Pope Francis advisor 'Father Jim' says Catholics should celebrate Pride month

Thu. June 3, 2021 7:03 AM by Gerald Farinas

photo credit // istockphoto.com/niserin
Rev. James Martin, SJ—popularly known as Father Jim—was asked to serve as special advisor to Pope Francis to help communicate to the English-speaking world. Some Vatican insiders say Father Jim has been a conduit to help communicate what Pope Francis really wants to say outside of the constraints of the Catholic cardinals and archbishops who run the Vatican.

Father Jim, a popular pro-LGBT author and editor of America magazine, has been disinvited by Catholic bishops and universities who oppose his preaching of tolerance and acceptance.

In a June 2 social media video, Father Jim said it was okay for Catholics and Christians to celebrate Pride month as it promotes dignity, not vanity.

At issue are Catholics and Christians who argue 'pride' is one of the seven deadly sins in the Bible.

“Remember that there are two definitions of 'pride,'” the Jesuit cleric says.

“The first is satisfaction that comes from your own accomplishments, which can morph into vanity—which is bad.”

“But the second kind of 'pride' is a consciousness of your own dignity,” Father Jim argues. “And that's closer to what Pride month represents: a celebration of the human dignity of a group of people who have for so long treated like dirt.”

“And for the religious person, it is a celebration of them as 'beloved children of God.'”

Father Jim noted religion's place in history as oppressor of LGBT persons.

“It's especially important for churches to celebrate Pride since a great deal of the rejection and even violence that the LGBT community has faced has been motivated by religion, or at least what people think religion teaches.”

“It's more about supporting the fundamental human rights of this community, the right to live in safety, the right to be treated as equals, the right to be fully welcomed into society.

Father Jim admonishes those conservatives who use the word 'pride' against LGBT persons.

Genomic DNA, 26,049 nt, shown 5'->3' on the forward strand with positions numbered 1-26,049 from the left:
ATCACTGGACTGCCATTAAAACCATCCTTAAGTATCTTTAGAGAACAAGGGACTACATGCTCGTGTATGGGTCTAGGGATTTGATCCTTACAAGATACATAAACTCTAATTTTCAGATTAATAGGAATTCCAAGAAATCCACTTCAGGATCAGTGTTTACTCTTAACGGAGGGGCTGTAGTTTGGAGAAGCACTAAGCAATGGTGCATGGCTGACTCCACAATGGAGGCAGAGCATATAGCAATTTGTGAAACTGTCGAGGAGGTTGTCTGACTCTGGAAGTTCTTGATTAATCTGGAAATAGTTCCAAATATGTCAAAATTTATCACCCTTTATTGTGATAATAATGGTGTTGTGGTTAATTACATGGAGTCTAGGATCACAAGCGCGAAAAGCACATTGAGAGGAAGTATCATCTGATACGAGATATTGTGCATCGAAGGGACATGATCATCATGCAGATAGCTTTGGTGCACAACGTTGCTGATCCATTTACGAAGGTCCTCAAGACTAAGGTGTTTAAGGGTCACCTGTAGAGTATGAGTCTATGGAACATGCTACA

“Complaints about the use of the word 'pride' don't seem to happen in other situations. People say, 'I'm proud to be Catholic,' or 'I'm proud to be American,' and no one objects to it or says that it's vanity.”

Catholic University of America's Theological College in Washington, D.C. was forced by 'moral' conservative protestors to disinvite Father Jim in 2017—as he was promoting his book, Building a Bridge: How the Catholic Church and the LGBT Community Can Enter into a Relationship of Respect, Compassion, and Sensitivity.

Despite that, Father Jim was invited by Cardinal Blasé Cupich, archbishop of Chicago, on May 22 and 23 at Holy Name Cathedral.

Cupich was appointed by Pope Francis.

Another Francis-appointee, Cardinal Wilton Gregory, archbishop of Washington, D.C., then-archbishop of Atlanta, Ga., offered his support as a new edition was published in 2018.

“[Father Jim] has written a wonderful book that challenges the institutional church to be in dialogue with the LGBT community,” Gregory said at the time. “This has challenged a lot of people, because you don't want to build a bridge if you already think you're right. But this is where we have to go next.”

So did Cardinal Joseph Tobin, archbishop of Newark, NJ—also a Francis—appointee.

“In too many parts of our church, LGBT people have been made to feel unwelcome, excluded, and even shamed,” he said.